I have some amazing mentors willing to help me, including the bestselling author Wendy K. Williamson (I’m Not Crazy Just Bipolar and Two Bipolar Chicks Guide to Survival), Lisa E. Henderson (author of A Trail of Crumbs to Creative Freedom and Thief of Hades) and last but not least, my husband Craig, who wrote the multiple-award-winning Quest for Flight: John J. Montgomery and the Dawn of Aviation in the West.  

Despite having had the opportunity to “just do it”, I keep procrastinating.

Today my Facebook newsfeed reminded me of my dilemma.  A famous Maya Angelou quote appeared:

 

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While I’ve always admired Maya Angelou’s writing, I’d have to say there are greater agonies than bearing an untold story, such as drug-free childbirth and a little thing called bipolar disorder.  But I definitely feel like I was meant to write this book, I yearn to make it happen, and I won’t feel complete until it’s finito.

Anyway, last week I read a few chapters in Darien Gee’s book Writing the Hawai’i Memoir: Advice and Exercises to Help You Tell Your Story.  (I’m not from Hawai’i, but I love anything related to the Aloha State, especially Kona coffee and chocolate macadamia nuts!)  Gee states early on that it’s tantamount to set a deadline to complete one’s memoir.  She was so convincing about it that I felt inspired to set a deadline.  One of my favorite authors SARK prefers to call it a “completion date”, but I don’t mind the rather grim tone of “deadline” – it has a certain weight to it.

Deadline.  It’s a simple-sounding action, isn’t it?  Deceptively simple.  Perhaps setting a deadline will work some kind of magic into my subconscious and it’ll nudge me into accomplishing my dream.

Why not? 

I chose March 18th, 2015, my 45th birthday, to complete my first draft.  Coincidentally, March 18th the same day as my American Collie puppy Lucy’s birthday, so I consider it to be quite a powerful day.  If things go as planned, I’ll buy a vegan chocolate cake from Black China Bakery (they made our wedding cake) and invite you all to come enjoy a piece!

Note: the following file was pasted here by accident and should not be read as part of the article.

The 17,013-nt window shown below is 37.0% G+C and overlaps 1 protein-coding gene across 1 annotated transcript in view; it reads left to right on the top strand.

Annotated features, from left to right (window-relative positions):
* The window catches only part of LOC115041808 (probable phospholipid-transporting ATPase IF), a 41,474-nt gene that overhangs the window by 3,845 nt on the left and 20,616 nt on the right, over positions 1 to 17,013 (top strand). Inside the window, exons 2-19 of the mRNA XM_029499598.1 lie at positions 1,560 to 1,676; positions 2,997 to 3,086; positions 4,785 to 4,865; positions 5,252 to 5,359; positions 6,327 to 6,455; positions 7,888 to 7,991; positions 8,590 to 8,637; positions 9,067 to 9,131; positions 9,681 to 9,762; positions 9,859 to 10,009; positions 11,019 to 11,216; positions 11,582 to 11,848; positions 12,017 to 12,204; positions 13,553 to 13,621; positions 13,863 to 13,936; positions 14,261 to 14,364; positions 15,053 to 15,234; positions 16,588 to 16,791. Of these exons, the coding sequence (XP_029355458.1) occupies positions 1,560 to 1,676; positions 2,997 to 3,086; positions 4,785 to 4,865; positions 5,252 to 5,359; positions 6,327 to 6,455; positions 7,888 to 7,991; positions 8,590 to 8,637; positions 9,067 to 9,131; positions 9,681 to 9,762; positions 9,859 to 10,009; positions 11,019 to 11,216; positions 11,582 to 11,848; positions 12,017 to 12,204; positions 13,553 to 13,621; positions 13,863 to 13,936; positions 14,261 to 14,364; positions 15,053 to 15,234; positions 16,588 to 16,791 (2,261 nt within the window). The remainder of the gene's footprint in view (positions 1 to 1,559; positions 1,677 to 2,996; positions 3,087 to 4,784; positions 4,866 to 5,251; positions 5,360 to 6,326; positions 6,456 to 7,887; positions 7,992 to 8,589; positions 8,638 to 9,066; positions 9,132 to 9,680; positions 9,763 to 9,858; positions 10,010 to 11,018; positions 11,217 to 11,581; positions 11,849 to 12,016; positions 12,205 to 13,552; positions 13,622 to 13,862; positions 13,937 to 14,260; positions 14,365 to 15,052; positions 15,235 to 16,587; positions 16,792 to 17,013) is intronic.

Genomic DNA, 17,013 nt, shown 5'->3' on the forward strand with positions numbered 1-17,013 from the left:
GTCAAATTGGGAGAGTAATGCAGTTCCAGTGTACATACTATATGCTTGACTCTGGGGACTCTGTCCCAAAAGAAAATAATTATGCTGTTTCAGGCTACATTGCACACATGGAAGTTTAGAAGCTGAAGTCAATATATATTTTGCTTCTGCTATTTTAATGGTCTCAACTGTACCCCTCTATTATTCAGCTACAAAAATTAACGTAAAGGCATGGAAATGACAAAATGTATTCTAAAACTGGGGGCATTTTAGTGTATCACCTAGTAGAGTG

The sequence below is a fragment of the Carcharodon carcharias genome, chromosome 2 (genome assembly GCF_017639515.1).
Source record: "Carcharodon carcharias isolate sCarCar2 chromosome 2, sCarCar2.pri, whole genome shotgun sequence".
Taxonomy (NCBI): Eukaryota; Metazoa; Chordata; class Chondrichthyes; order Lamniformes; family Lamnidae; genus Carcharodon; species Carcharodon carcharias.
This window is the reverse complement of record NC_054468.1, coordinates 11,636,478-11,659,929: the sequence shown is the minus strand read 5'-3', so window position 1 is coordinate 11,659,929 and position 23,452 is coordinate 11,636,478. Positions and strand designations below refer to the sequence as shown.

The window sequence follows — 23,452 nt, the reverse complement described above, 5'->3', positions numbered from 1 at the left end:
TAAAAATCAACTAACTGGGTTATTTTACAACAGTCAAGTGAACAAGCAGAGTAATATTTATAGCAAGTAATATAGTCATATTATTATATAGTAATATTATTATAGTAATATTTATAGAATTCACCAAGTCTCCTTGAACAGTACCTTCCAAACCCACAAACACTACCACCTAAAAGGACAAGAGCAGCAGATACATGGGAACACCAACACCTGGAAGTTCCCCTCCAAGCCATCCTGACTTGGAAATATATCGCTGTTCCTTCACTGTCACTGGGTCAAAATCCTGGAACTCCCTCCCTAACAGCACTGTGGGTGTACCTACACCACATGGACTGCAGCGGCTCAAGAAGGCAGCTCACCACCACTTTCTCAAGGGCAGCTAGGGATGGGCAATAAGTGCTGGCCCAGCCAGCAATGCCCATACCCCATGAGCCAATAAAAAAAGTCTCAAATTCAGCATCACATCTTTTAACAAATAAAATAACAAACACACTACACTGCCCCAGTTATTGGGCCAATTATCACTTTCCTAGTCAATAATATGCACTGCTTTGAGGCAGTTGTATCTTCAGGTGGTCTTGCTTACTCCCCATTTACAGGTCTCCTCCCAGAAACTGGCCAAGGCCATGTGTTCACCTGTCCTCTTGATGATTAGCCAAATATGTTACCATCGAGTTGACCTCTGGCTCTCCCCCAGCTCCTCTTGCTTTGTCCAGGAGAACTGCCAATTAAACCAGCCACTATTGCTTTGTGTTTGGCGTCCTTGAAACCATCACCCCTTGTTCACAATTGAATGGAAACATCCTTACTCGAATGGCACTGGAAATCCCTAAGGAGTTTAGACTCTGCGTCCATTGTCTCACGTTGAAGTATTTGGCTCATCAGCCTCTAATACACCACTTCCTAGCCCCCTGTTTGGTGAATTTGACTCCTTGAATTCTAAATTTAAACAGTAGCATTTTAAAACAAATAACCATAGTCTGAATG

I originally meant to work on Birth of a New Brain during the summer, but my “best laid schemes” fell to the wayside.  At first I felt so discouraged, but after my initial disappointment, I let it go. (Don’t you dare start singing the song from “Frozen”!)  

In any case, I knew I’d be able to concentrate on my writing when my daughters’ school began.

Avonlea and Marilla  return to school Tuesday, which is also Rilla’s seventh birthday.  I like the fact that I’ll resume writing on Rilla’s birthday, and that I’ll end on the birthday that I share with Lucy!  The birthday bookends seems propitious to me – I’m into that kind of superstitious way of thinking.  

When the girls are in class, I’ll have the luxury of time and quiet.  Last year I was usually the only one in the house, and while it was wonderful to have a peaceful environment, it was a little creepy too.  This year I’ll have my canine muse Lucy to keep me company.  She likes to sit on my feet as I write at my desk – I love her soft warmth, and fortunately she isn’t so heavy that I lose the circulation in my toes.

Lucy Muse

I’ll take advantage of the school year to finish writing Birth of a New Brain, even if I’m the only one who reads it! If I can grow two humans, surely I can finish writing half a book.  Right?  (Uh oh…I hear crickets chirping in my mind.)  I’m going to try really hard.  

This leads me to the subject of my blog.  As I’ve mentioned in other posts, I’ve never had aspirations to be a professional blogger.  I live half an hour away from Silicon Valley where BlogHer was created.  I knew from reading the San Jose Mercury News that blogging was hip, lucrative, and a creative outlet for writers, but I still didn’t feel drawn to it.  Then seven years ago I opened up my first WordPress blog, but my blogging didn’t “take” because I was still severely depressed.  

Last December, after trying over 20 medications, I finally started taking a medication combo. that worked to lift the bipolar depression.  I impulsively gave blogging a half-hearted second try and it took ahold of me in a profound, very cool way.